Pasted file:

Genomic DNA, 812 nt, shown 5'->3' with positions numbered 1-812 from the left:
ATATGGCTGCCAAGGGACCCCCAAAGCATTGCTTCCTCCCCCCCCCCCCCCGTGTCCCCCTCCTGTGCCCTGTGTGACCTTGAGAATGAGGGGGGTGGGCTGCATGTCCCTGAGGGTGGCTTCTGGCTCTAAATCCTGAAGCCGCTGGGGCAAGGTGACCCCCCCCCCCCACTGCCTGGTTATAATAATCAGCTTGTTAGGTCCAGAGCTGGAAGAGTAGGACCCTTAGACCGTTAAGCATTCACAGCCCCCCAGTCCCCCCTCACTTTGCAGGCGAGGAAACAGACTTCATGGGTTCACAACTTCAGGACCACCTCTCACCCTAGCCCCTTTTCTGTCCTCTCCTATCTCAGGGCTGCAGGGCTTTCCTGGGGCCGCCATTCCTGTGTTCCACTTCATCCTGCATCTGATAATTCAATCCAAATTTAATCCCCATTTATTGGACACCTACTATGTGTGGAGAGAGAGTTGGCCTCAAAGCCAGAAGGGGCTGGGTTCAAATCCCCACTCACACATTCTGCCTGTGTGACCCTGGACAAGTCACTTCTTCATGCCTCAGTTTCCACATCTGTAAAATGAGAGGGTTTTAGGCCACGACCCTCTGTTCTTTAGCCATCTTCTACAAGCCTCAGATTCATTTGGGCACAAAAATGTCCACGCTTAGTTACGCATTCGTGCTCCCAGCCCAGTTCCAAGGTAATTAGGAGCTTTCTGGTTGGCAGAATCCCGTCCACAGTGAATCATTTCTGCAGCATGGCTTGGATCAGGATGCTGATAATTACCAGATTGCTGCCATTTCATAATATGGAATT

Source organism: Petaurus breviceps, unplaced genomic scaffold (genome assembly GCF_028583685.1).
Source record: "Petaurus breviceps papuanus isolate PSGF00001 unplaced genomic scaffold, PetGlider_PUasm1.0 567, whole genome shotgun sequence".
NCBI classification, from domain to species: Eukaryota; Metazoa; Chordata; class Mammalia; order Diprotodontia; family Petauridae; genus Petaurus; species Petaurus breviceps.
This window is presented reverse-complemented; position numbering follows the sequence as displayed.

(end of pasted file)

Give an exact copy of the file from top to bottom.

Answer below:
Genomic DNA, 812 nt, shown 5'->3' with positions numbered 1-812 from the left:
ATATGGCTGCCAAGGGACCCCCAAAGCATTGCTTCCTCCCCCCCCCCCCCCGTGTCCCCCTCCTGTGCCCTGTGTGACCTTGAGAATGAGGGGGGTGGGCTGCATGTCCCTGAGGGTGGCTTCTGGCTCTAAATCCTGAAGCCGCTGGGGCAAGGTGACCCCCCCCCCCCACTGCCTGGTTATAATAATCAGCTTGTTAGGTCCAGAGCTGGAAGAGTAGGACCCTTAGACCGTTAAGCATTCACAGCCCCCCAGTCCCCCCTCACTTTGCAGGCGAGGAAACAGACTTCATGGGTTCACAACTTCAGGACCACCTCTCACCCTAGCCCCTTTTCTGTCCTCTCCTATCTCAGGGCTGCAGGGCTTTCCTGGGGCCGCCATTCCTGTGTTCCACTTCATCCTGCATCTGATAATTCAATCCAAATTTAATCCCCATTTATTGGACACCTACTATGTGTGGAGAGAGAGTTGGCCTCAAAGCCAGAAGGGGCTGGGTTCAAATCCCCACTCACACATTCTGCCTGTGTGACCCTGGACAAGTCACTTCTTCATGCCTCAGTTTCCACATCTGTAAAATGAGAGGGTTTTAGGCCACGACCCTCTGTTCTTTAGCCATCTTCTACAAGCCTCAGATTCATTTGGGCACAAAAATGTCCACGCTTAGTTACGCATTCGTGCTCCCAGCCCAGTTCCAAGGTAATTAGGAGCTTTCTGGTTGGCAGAATCCCGTCCACAGTGAATCATTTCTGCAGCATGGCTTGGATCAGGATGCTGATAATTACCAGATTGCTGCCATTTCATAATATGGAATT

Source organism: Petaurus breviceps, unplaced genomic scaffold (genome assembly GCF_028583685.1).
Source record: "Petaurus breviceps papuanus isolate PSGF00001 unplaced genomic scaffold, PetGlider_PUasm1.0 567, whole genome shotgun sequence".
NCBI classification, from domain to species: Eukaryota; Metazoa; Chordata; class Mammalia; order Diprotodontia; family Petauridae; genus Petaurus; species Petaurus breviceps.
This window is presented reverse-complemented; position numbering follows the sequence as displayed.